A Mole Burrow in the City
Vilnis Vējš, Artist
Leafing through Ilze Orinska's catalogue ‘Naturalia', the very first photograph draws your attention: it features a dark hole in a brownish surface (which turns out to be the entrance to a mole burrow). The next four heighten your interest to slight puzzlement: what the hell is going on here - after two bugs, a dandelion and a violet there follow "official portraits" of birdies. Could this be a nature study textbook for little children? Then, turning the page, there comes a surprise: all over the entire double page spread - sunset skies with dynamic shards of pink and pale clouds. Now this is a nature study for you, mighty and beautiful! It has something of pantheism, the esoteric and the seriousness of classical art. Several times thereafter, the book's layout alternates sky scenes with the picture of a kitten, or a squirrel, or some other member of flora or fauna. 
Ilze Orinska. Naturalia: [Katalogs]. Luzern / Poschiavo: Edizioni Periferia, 2009. 56lpp.:il.
Then, from page 30 onwards, the sequence of images changes drastically. Several spreads are taken up with smallish black and white photographs, in which the author shares the seemingly chaotic flow of her personal fleeting impressions: graveyard crosses interchange alternate with a bullfight in Spain, an apiary with dinosaur skeletons in a museum. The effect of time passing is magnified by the technical execution: old photographic films that had once belonged to the artist's father have been used. These passages are followed by meticulously clinical paintings of several pieces of raw meat, slightly rotten fruit and decaying leaves. The book is concluded with a "wide format" piece, which has also been used for the cover: My Fishtank - an array of aquatic plants arranged into a "cultural" floral arrangement.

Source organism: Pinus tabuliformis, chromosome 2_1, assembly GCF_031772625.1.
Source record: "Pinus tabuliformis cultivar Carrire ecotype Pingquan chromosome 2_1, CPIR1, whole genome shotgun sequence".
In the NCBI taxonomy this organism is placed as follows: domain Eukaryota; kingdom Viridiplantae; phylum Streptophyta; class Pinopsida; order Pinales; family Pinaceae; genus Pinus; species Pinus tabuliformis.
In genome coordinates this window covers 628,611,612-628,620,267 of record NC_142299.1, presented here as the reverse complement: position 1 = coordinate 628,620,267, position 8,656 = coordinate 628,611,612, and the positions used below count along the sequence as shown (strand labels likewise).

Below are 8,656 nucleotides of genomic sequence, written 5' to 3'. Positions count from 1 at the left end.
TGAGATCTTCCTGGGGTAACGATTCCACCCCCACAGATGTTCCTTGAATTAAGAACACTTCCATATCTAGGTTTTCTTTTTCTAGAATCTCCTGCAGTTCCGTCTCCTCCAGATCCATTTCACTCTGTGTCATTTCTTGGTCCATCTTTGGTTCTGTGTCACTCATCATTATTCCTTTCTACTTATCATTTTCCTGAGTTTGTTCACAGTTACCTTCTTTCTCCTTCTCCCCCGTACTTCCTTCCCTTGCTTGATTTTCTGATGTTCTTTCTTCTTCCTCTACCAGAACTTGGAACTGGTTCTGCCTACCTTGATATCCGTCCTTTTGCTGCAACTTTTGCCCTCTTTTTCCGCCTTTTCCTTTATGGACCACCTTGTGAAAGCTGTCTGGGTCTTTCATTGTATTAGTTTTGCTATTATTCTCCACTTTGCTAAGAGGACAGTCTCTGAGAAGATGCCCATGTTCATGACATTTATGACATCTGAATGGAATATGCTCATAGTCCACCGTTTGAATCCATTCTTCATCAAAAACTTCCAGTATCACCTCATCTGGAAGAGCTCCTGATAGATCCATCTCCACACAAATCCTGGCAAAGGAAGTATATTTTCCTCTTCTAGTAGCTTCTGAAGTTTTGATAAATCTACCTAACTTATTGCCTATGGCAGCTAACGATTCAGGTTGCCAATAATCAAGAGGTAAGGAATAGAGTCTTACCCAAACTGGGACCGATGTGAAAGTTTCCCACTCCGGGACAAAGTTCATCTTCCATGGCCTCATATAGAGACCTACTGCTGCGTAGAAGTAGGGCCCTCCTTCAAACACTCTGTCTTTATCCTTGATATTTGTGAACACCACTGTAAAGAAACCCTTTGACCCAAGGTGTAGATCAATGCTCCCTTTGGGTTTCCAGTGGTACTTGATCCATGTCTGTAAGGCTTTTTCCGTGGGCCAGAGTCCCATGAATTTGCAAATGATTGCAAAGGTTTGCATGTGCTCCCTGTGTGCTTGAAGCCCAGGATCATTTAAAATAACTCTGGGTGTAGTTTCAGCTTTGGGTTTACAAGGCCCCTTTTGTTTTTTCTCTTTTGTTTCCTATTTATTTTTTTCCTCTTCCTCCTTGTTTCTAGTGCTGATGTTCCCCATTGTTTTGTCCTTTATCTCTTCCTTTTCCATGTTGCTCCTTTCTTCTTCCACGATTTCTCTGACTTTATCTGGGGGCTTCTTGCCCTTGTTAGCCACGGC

The polygraphic quality of the book is perfect (Edizioni Periferia publishing house, Switzerland) and the production of the layout is impeccable (designed by Stephan Fiedler). Nothing has been included out of sentimental liking; everything has its conceptual grounds and has been well considered. The selection of works demonstrates that Ilze Orinska is carving out her niche in the art world with rational singlemindedness, and putting to use all her unique weaponry: her exotic, from a Westerner's point of view, Letgalian origin, her studies in the art academies of both Riga and Bremen, and the various skills acquired there complementing each other as a freelance artist in Berlin, where she has lived for many years now.

This set of tools guarantees her the access to a reality which has already been closed to other artists from Western metropolises. In it, birds, insects and skies untinted by artificial lighting are the norm, not the except­ion. Yet the book is enjoyable also because of another feature of Orinska's art: her desire to combine different experiences into a harmonious whole, avoiding dramatic juxtaposition. In such an execution, the often-heard theories about cultures that mutually enrich each other inspire optimism.

/Translator into English: Sarmīte Lietuviete/

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